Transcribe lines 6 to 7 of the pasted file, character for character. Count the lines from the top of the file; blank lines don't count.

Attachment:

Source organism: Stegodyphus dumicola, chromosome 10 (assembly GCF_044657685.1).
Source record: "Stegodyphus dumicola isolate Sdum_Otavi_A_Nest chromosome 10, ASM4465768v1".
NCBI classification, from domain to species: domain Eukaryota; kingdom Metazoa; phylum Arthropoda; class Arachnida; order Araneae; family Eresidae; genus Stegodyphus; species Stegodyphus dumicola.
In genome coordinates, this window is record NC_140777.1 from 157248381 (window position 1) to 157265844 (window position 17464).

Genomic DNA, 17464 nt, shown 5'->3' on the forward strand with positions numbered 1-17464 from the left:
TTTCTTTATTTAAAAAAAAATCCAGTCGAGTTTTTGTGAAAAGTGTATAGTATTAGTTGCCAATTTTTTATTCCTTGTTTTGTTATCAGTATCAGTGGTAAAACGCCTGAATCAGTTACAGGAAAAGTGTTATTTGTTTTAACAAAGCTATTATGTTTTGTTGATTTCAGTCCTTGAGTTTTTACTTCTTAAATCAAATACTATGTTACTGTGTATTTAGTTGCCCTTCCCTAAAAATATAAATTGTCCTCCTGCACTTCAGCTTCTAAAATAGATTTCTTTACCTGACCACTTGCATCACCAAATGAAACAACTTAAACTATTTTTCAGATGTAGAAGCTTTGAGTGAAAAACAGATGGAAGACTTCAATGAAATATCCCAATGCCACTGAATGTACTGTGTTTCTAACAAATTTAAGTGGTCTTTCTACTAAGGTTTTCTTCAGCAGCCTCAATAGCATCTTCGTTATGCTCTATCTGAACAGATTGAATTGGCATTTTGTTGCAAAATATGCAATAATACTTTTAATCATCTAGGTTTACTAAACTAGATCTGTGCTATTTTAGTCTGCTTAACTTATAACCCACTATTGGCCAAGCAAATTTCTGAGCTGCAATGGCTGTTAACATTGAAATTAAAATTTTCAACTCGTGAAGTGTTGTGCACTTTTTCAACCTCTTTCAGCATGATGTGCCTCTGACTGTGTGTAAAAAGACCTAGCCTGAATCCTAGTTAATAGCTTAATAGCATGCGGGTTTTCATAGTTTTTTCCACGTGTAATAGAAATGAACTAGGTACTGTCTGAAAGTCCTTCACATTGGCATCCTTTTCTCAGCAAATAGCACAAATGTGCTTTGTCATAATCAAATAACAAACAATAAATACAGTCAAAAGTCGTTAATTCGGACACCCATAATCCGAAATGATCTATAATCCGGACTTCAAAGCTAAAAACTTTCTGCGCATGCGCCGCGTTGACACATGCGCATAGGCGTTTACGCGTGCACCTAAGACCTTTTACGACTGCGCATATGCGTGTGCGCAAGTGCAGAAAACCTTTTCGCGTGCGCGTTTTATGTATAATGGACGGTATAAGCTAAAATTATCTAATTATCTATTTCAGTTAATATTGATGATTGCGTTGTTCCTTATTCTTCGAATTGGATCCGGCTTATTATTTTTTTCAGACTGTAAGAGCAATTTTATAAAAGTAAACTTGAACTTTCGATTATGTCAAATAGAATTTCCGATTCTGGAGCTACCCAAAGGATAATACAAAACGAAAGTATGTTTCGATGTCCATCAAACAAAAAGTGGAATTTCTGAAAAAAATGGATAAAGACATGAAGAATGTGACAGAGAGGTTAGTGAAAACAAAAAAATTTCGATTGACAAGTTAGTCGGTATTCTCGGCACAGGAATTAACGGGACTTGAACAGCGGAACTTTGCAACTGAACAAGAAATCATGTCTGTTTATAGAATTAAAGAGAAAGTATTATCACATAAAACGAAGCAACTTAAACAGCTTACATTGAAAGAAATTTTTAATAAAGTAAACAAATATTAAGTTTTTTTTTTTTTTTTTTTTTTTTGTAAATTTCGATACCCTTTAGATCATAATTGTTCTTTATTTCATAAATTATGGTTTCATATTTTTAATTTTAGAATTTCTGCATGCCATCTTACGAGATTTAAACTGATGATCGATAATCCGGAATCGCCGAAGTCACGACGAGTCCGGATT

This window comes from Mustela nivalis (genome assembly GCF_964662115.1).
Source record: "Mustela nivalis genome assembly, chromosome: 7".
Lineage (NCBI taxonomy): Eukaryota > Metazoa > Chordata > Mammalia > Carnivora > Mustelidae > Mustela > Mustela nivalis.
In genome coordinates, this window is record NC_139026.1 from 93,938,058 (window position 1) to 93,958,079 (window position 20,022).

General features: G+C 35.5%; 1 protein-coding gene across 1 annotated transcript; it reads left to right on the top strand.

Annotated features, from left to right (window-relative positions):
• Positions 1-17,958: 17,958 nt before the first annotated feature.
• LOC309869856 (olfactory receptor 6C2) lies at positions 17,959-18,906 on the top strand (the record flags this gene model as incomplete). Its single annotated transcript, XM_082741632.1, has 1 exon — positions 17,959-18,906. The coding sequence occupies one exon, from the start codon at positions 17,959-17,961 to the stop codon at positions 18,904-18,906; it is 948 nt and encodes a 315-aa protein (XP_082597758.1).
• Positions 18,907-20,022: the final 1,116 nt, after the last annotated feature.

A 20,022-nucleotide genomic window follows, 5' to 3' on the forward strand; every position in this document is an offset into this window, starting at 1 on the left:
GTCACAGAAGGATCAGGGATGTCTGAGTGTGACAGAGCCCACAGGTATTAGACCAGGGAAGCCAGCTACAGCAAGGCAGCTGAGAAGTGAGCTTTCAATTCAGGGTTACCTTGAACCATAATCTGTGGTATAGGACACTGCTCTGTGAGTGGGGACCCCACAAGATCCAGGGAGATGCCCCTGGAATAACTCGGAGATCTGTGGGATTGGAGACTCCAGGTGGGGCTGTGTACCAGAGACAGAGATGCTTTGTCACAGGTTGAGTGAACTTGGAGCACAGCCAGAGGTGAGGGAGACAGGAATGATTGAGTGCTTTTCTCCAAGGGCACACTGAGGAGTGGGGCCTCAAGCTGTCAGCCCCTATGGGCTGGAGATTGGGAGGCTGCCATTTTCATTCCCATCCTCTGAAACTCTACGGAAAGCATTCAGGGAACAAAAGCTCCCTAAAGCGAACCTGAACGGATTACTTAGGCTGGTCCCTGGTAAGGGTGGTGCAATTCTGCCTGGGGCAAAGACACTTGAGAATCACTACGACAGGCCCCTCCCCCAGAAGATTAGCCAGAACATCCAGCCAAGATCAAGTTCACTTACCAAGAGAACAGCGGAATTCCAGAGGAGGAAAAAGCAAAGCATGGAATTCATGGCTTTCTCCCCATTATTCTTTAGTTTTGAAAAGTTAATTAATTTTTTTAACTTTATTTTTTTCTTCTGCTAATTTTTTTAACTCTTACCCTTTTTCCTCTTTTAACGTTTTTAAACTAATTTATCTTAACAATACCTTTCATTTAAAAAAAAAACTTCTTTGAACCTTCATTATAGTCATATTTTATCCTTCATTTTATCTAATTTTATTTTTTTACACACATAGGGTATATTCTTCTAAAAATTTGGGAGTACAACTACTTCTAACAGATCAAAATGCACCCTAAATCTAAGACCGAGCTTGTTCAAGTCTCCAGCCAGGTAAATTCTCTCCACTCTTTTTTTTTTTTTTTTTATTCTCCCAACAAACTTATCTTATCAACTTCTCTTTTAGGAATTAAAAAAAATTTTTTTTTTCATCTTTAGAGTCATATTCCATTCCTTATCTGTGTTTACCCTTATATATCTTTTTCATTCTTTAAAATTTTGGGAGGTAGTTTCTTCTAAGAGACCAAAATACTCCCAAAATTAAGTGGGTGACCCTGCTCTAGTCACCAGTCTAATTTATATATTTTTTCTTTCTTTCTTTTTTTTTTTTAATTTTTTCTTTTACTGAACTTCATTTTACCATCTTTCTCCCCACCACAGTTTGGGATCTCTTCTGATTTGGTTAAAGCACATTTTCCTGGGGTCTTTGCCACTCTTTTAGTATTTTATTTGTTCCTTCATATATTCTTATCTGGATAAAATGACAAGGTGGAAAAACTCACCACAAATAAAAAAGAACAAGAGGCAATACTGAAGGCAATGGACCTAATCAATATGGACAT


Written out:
TTTCTTTATTTAAAAAAAAATCCAGTCGAGTTTTTGTGAAAAGTGTATAGTATTAGTTGCCAATTTTTTATTCCTTGTTTTGTTATCAGTATCAGTGGTAAAACGCCTGAATCAGTTACAGGAAAAGTGTTATTTGTTTTAACAAAGCTATTATGTTTTGTTGATTTCAGTCCTTGAGTTTTTACTTCTTAAATCAAATACTATGTTACTGTGTATTTAGTTGCCCTTCCCTAAAAATATAAATTGTCCTCCTGCACTTCAGCTTCTAAAATAGATTTCTTTACCTGACCACTTGCATCACCAAATGAAACAACTTAAACTATTTTTCAGATGTAGAAGCTTTGAGTGAAAAACAGATGGAAGACTTCAATGAAATATCCCAATGCCACTGAATGTACTGTGTTTCTAACAAATTTAAGTGGTCTTTCTACTAAGGTTTTCTTCAGCAGCCTCAATAGCATCTTCGTTATGCTCTATCTGAACAGATTGAATTGGCATTTTGTTGCAAAATATGCAATAATACTTTTAATCATCTAGGTTTACTAAACTAGATCTGTGCTATTTTAGTCTGCTTAACTTATAACCCACTATTGGCCAAGCAAATTTCTGAGCTGCAATGGCTGTTAACATTGAAATTAAAATTTTCAACTCGTGAAGTGTTGTGCACTTTTTCAACCTCTTTCAGCATGATGTGCCTCTGACTGTGTGTAAAAAGACCTAGCCTGAATCCTAGTTAATAGCTTAATAGCATGCGGGTTTTCATAGTTTTTTCCACGTGTAATAGAAATGAACTAGGTACTGTCTGAAAGTCCTTCACATTGGCATCCTTTTCTCAGCAAATAGCACAAATGTGCTTTGTCATAATCAAATAACAAACAATAAATACAGTCAAAAGTCGTTAATTCGGACACCCATAATCCGAAATGATCTATAATCCGGACTTCAAAGCTAAAAACTTTCTGCGCATGCGCCGCGTTGACACATGCGCATAGGCGTTTACGCGTGCACCTAAGACCTTTTACGACTGCGCATATGCGTGTGCGCAAGTGCAGAAAACCTTTTCGCGTGCGCGTTTTATGTATAATGGACGGTATAAGCTAAAATTATCTAATTATCTATTTCAGTTAATATTGATGATTGCGTTGTTCCTTATTCTTCGAATTGGATCCGGCTTATTATTTTTTTCAGACTGTAAGAGCAATTTTATAAAAGTAAACTTGAACTTTCGATTATGTCAAATAGAATTTCCGATTCTGGAGCTACCCAAAGGATAATACAAAACGAAAGTATGTTTCGATGTCCATCAAACAAAAAGTGGAATTTCTGAAAAAAATGGATAAAGACATGAAGAATGTGACAGAGAGGTTAGTGAAAACAAAAAAATTTCGATTGACAAGTTAGTCGGTATTCTCGGCACAGGAATTAACGGGACTTGAACAGCGGAACTTTGCAACTGAACAAGAAATCATGTCTGTTTATAGAATTAAAGAGAAAGTATTATCACATAAAACGAAGCAACTTAAACAGCTTACATTGAAAGAAATTTTTAATAAAGTAAACAAATATTAAGTTTTTTTTTTTTTTTTTTTTTTTTGTAAATTTCGATACCCTTTAGATCATAATTGTTCTTTATTTCATAAATTATGGTTTCATATTTTTAATTTTAGAATTTCTGCATGCCATCTTACGAGATTTAAACTGATGATCGATAATCCGGAATCGCCGAAGTCACGACGAGTCCGGATT

This window comes from Mustela nivalis (genome assembly GCF_964662115.1).